Today we look at an opinion the Appellate Court released last night on the interplay between doctors and the court system, specifically what a chiropractor can charge for testifying about the care of the patient. I dealt with this same doctor’s office recently so I was eager to see what went down. You see, when doctors are subpoenaed and required to testify about their treatment of their patient in a personal injury case, they are entitled to a reasonable hourly fee for their time. (Any other witness that comes to court is only entitled to $20 plus a few cents per mile, but physicians can get a a professional fee). Seems fair, yes? The range of what they charge is about $500 per hour on the low end, typically for internal medicine and family doctors, to over $1,000 PER HOUR for orthopedics and neuros, usually with a 2 hour minimum, in advance, no refunds, even when done in their office. Not a bad income for sitting in a chair and reading your notes.

To digress a bit for perspective, most of the time the doctors won’t go beyond what’s physically written in their records, which can be very very brief, and say anything nice for their patients, e.g. that they’re not making it all up, etc. so you don’t always get what you pay for. I’m not against doctors. I’m just saying what happens, because eventually that money comes out of any settlement or verdict, and if there is none, out of my pocket. That doesn’t count the $500 or so for the court reporter who has to take down everything and write it up.

You may ask are there any standards, or who sets the fees? According to the supreme court rules, the judge has the authority to set a reasonable fee for the actual time spent testifying, after the physician has testified. The judge will usually set a much lower fee than the doctors want. In practice, though, you don’t want to anger the doctor and use this rule because the doctor will likely resent you for making him poor, and say bad things which would harm your client. So they’ve kind of got you by the you know what. You usually just pony up and pay.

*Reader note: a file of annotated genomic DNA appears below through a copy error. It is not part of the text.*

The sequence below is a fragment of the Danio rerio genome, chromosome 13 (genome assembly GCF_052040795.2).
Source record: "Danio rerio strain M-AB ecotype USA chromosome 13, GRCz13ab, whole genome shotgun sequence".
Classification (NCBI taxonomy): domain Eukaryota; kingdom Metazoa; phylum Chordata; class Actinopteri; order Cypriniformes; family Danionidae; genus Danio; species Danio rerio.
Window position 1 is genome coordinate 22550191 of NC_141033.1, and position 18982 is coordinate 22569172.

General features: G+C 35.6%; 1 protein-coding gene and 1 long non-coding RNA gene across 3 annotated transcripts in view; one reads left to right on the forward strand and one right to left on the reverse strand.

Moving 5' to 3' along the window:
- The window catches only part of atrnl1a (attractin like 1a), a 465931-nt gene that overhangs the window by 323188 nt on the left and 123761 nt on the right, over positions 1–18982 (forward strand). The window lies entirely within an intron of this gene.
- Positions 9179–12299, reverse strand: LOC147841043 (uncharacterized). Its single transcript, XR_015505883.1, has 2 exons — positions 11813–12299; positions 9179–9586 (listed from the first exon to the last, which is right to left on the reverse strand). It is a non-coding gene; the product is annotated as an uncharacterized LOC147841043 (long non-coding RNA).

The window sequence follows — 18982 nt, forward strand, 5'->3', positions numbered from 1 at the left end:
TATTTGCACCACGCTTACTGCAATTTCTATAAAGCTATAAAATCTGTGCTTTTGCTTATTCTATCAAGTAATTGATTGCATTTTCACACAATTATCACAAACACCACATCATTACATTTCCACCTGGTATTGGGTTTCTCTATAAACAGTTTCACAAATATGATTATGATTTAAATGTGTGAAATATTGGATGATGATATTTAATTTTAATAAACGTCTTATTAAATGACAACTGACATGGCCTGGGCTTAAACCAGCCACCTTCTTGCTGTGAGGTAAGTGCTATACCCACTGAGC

It is against this backdrop that the Appellate Court decided, in a decision released last night, a case about the testifying fee of a chiropractor. In this case, it was the defendant that wanted to take the deposition, or sworn statement, of the chiro. Now typically chiropractors will charge less than M.D.’s just because they charge less for everything. This chiro’s office wanted $550 per hour with a two hour minimum, in advance.

I had the same experience with this doctor’s office a few months ago when I sent a trial subpoena and they advised me of that through their attorney. I politely told them that was just silliness and I would let the judge know and he would be sending the sheriff out to bring him in. The case settled before the trial date so we avoided that scenario but I read on in the opinion like it was the most suspenseful mystery novel. So the defense firm also refused the $1,100 and offered to compromise at $300 per hour, but the chiro office refused! And the case went up on appeal.

First, the court noted there was no direct precedent. It then decided that chiropractors are in fact “physicians” under the law and so denied the defendant’s request to only have to pay them $20 plus mileage as they would a regular witness. Then the court looked at what the trial court did. Now the trial court judge, Judge Kathy Flanagan, is, let’s say, a no-nonsense judge. Instead of picking a number out of thin air, she looked at the chiro’s tax returns and said based on a yearly income of $139,000, at 40 hours per week, your hourly fee is $66!, and no 2 hour minimum, but instead in 15-minute increments. The Appellate Court said there are many ways to decide what’s reasonable, and the trial judge’s way was reasonable. So there you have it. $1,100 vs $66! Quite a difference.

My doctor friends may be offended but I don’t know why. I always mention that other witnesses come to court. They are sitting in a chair in their office reading their notes out loud (or trying to decipher their writing) and making let’s say $750 per hour, 2 hour minimum. Then they say well I could be doing surgeries making more money than that. But they don’t do surgeries all day, all week, because we always do these in their “off days,” and they don’t have to give up any surgeries or patients. We will even go there at 7am or 7pm in order to fit into the doctor’s schedule (and also wait for an hour). So they really can think of it as extra income. This ruling, while interesting, may not change much, but it’s something to think about.

What do you think? More greedy trial lawyers? Is there a need for more of a balance?